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Hoffmann, R. A wiki for the life sciences where authorship matters. Nature Genetics (2008)

Molecular characterization of a deletion/duplication rearrangement in tfd genes from Ralstonia eutropha JMP134(pJP4) that improves growth on 3-chlorobenzoic acid but abolishes growth on 2,4-dichlorophenoxyacetic acid.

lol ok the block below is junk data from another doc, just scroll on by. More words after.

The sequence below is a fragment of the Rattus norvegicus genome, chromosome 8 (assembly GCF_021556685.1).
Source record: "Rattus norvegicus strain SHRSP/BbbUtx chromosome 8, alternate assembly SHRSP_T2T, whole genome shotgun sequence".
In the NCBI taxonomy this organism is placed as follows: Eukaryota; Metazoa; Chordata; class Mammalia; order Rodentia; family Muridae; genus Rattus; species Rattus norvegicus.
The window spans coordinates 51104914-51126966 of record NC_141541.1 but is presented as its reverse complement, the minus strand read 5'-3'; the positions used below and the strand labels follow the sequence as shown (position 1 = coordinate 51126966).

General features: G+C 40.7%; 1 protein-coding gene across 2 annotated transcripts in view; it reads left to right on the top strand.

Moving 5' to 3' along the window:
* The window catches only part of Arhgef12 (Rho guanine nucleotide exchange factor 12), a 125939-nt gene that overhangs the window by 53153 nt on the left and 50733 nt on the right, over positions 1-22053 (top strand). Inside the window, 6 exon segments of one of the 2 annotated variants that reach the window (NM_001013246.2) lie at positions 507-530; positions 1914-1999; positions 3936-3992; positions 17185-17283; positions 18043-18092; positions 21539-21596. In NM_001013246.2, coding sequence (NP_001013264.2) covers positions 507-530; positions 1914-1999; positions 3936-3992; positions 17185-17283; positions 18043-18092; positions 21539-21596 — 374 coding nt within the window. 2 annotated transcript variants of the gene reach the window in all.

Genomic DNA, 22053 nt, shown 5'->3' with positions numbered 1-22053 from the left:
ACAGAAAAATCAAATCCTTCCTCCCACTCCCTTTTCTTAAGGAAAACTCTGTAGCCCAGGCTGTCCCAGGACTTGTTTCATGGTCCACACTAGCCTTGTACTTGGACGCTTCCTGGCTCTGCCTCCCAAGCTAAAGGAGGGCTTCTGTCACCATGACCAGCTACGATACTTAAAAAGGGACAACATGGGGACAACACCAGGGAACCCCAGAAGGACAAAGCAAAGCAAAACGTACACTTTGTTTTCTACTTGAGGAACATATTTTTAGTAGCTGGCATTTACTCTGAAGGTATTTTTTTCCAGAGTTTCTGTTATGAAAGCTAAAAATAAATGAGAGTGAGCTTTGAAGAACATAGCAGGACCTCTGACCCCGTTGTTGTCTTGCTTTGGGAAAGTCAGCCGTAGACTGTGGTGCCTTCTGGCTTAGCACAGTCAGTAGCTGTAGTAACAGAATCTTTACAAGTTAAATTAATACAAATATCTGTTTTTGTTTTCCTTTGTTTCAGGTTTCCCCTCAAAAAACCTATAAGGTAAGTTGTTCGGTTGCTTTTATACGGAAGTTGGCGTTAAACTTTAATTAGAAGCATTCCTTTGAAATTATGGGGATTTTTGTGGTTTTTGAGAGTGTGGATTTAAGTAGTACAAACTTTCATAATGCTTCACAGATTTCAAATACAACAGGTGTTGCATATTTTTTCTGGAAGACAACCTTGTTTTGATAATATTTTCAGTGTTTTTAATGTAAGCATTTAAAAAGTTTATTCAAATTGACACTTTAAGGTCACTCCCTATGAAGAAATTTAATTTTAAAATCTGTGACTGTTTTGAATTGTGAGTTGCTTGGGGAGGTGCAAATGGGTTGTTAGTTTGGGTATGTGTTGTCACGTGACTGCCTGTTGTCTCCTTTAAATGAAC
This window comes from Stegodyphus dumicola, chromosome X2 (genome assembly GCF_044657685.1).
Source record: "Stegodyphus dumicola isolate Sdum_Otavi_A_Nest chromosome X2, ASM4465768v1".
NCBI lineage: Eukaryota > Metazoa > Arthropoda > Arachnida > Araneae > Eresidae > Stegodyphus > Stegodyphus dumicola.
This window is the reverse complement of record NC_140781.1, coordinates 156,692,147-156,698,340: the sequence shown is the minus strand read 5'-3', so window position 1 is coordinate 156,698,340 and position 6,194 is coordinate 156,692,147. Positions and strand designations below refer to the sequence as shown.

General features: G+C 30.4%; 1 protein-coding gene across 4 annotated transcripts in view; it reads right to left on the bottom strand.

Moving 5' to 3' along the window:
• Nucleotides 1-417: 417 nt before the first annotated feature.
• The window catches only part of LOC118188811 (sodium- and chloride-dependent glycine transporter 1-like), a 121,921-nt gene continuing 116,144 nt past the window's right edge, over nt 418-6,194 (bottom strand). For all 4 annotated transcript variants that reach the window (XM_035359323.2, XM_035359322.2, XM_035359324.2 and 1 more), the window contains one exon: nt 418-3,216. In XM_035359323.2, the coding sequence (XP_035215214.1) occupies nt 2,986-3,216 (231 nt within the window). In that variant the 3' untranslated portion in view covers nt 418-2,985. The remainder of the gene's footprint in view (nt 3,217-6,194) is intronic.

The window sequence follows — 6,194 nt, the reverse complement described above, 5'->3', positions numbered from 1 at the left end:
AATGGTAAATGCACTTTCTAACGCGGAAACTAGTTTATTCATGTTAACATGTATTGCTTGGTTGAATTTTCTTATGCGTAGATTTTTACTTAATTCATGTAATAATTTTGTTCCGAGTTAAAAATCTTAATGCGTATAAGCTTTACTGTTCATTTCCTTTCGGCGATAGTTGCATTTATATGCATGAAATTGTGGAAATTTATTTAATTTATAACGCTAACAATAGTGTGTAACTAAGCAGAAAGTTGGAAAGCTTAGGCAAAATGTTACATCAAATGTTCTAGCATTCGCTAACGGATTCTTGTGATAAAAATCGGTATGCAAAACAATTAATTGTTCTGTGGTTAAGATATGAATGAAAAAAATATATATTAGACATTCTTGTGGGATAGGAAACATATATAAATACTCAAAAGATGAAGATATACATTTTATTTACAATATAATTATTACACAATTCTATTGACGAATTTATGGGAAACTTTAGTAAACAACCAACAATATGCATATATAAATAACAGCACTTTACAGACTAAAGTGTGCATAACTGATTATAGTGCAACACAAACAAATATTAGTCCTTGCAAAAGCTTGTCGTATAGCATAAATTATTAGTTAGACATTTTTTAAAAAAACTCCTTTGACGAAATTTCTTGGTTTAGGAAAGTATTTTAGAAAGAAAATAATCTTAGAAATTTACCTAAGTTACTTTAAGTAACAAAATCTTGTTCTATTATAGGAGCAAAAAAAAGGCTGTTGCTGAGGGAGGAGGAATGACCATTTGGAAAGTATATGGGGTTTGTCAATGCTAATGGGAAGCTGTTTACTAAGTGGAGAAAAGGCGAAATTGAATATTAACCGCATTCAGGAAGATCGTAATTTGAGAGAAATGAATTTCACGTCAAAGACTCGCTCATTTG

Ralstonia eutropha JMP134(pJP4) is able to grow on minimal media containing the pollutants 3-chlorobenzoate (3-CB) or 2,4-dichlorophenoxyacetate (2,4-D). tfd genes from the 88 kb plasmid pJP4 encode enzymes involved in the degradation of these compounds. During growth of strain JMP134 in liquid medium containing 3-CB, a derivative strain harbouring a approximately 95 kb plasmid was isolated. This derivative, designated JMP134(pJP4-F3), had an improved ability to grow on 3-CB, but had lost the ability to grow on 2,4-D. Sequence analysis of pJP4-F3 indicated that the plasmid had undergone a deletion of approximately 16 kb, which included the tfdA-tfdS intergenic region, spanning the tfdA gene to a previously unreported IS1071 element. The loss of the tfdA gene explains the failure of the derivative to grow on 2,4-D. A approximately 23 kb duplication of the region spanning tfdR-tfdD(II)C(II)E(II)F(II)-tfdB(II)-tfdK-ISJP4-tfdT-tfdC(I)D(I)E(I)F(I)-tfdB(I), giving rise to a 51-kb-long inverted repeat, was also observed. The increase in gene copy number for the tfdCD(DC)EF gene cluster may provide an explanation for the derivative strain's improved growth on 3-CB. These observations are additional examples of the metabolic plasticity of R. eutropha JMP134, one of the more versatile pollutant-degrading bacteria.[1]


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